current | former
- Daniel Brown, Ph.D.
- Lindsey Costantini, Ph.D.
- Elizabeth Danka, Ph.D.
- Paul Durst, Ph.D.
- Danielle Fortune, Ph.D.
- Elia Hefner, Ph.D.
- Alex Kloth, Ph.D.
- Shernita Lee, Ph.D.
- Lathiena Manning, Ph.D.
- Amanda Pierce, Ph.D.
- Ashlyn Spring, Ph.D.
- Nikolas Stasulli, Ph.D.
- David Steinberg, Ph.D.
- Bryan Wilson, Ph.D.
Daniel Brown, Ph.D.
Pathology & Laboratory Medicine
Duke University - Nicholas School of the Environment
Jiandong Liu, Ph.D.
As the son of two former North Carolina public school teachers, I have grown up around exceptional educators and consequently, developed a passion for teaching others from an early age. Throughout my life, I have sought several opportunities to teach and mentor others. I am excited to join the SPIRE Fellowship Program and believe that this research and teaching postdoctoral experience will prepare me to teach and successfully mentor students at a small liberal arts college/university.
I received my BS in Biology from Elon University in 2009 and while at Elon, I completed an honors thesis with Dr. Linda Niedziela investigating the impacts of early life dioxin (TCDD) exposure in zebrafish embryos and later life larval swimming activity. Following my undergraduate research experience, I became excited about the field of Aquatic Toxicology and particularly interested in the Superfund Research work in the Richard Di Giulio Laboratory at Duke University. The common research links between the Di Giulio Lab and my undergraduate training ultimately led me to apply to the Duke Integrated Toxicology and Environmental Health Program (ITEHP). My doctoral work at Duke focused on early life developmental exposures to polycyclic aromatic hydrocarbons (PAHs) and later life consequences in killifish, with an emphasis on cardiotoxicity.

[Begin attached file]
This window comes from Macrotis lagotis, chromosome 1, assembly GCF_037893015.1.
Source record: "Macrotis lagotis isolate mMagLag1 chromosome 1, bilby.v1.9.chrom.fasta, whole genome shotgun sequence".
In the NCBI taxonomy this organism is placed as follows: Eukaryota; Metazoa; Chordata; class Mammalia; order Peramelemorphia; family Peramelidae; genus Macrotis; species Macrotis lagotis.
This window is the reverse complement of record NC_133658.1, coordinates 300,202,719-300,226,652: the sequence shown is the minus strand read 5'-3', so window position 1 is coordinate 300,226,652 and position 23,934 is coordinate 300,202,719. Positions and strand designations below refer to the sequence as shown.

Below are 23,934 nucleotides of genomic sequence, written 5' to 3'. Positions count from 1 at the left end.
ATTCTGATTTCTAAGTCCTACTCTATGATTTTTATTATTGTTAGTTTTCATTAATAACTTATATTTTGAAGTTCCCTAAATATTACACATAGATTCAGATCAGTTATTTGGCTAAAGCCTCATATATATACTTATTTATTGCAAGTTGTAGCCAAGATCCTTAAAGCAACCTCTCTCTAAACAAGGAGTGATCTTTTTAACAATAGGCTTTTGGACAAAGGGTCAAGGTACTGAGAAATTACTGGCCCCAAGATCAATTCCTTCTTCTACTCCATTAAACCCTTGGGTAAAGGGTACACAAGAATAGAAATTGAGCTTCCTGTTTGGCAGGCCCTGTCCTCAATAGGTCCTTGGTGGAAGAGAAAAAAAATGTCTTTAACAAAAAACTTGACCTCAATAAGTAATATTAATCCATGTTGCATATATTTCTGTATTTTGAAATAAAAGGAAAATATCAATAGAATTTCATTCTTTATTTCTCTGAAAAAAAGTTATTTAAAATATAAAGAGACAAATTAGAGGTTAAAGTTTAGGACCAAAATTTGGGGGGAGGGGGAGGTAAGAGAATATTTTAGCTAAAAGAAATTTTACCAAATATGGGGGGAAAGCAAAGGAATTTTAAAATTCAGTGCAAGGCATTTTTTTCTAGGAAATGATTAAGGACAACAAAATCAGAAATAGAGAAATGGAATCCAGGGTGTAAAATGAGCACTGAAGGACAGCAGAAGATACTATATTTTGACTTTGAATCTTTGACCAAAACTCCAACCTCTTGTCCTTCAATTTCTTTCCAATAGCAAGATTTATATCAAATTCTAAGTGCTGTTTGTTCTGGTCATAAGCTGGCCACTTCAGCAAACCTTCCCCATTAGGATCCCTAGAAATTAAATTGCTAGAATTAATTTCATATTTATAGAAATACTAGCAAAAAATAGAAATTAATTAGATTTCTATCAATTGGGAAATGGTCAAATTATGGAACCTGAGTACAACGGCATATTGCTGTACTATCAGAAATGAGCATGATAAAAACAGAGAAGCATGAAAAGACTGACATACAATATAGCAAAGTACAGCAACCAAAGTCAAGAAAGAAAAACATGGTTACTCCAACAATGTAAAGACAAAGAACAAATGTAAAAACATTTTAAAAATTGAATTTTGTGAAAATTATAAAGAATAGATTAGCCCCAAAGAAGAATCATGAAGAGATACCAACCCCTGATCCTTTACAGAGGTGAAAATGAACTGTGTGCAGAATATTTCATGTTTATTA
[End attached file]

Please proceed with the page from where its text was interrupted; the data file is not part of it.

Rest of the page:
At Duke, I completed the Certificate in College Teaching (CCT) and Preparing Future Faculty (PFF) Programs. This combination of training and teaching experience as well as engaging in peer review of teaching with other graduate students shaped my approach to teaching and allowed me first hand experience with contemporary practices and priorities in science education. In particular, participation in PFF gave me the opportunity to complete a year long teaching apprenticeship at Elon University. I have taught several active learning lectures in General and Advanced Genetics, developed multiple syllabi, co-instructed a Toxicology course, and observed several faculty/departmental meetings. In addition to my involvement with PFF, I developed and instructed a General Genetics course at Durham Technical Community College and created course materials and taught two, three-week summer sessions on the topic of DNA/Genetics to middle and high school students through the Duke Talent Identification (TIP) Program.
While at UNC, I will be completing my postdoctoral research in the Jiandong Liu Laboratory examining the genetic and molecular mechanisms of heart formation using the zebrafish as a model. I am excited to continue using fish as a model system to investigate foundational questions about heart development and function. As a former student at a smaller liberal arts university, I value engaged learning, personalized student-faculty relationships, research mentorship, and cross-disciplinary collaborations. To this end, I hope to become a professor at a small liberal arts college/university, and use fish models to study cardiovascular development and function following toxicant exposures.
Teaching Portfolio: https://sites.google.com/site/danielbrownsteachingportfolio/home
- Spring 2017
- Principles of Biology - Molecules and Cells - North Carolina Central University
- Brown D.R., Samsa L.A., Qian L., Liu J. (2016). Advances in the study of heart development and disease using zebrafish. J Cardiovascular Dev Disease. 3(2), 13; doi:10.3390/jcdd3020013.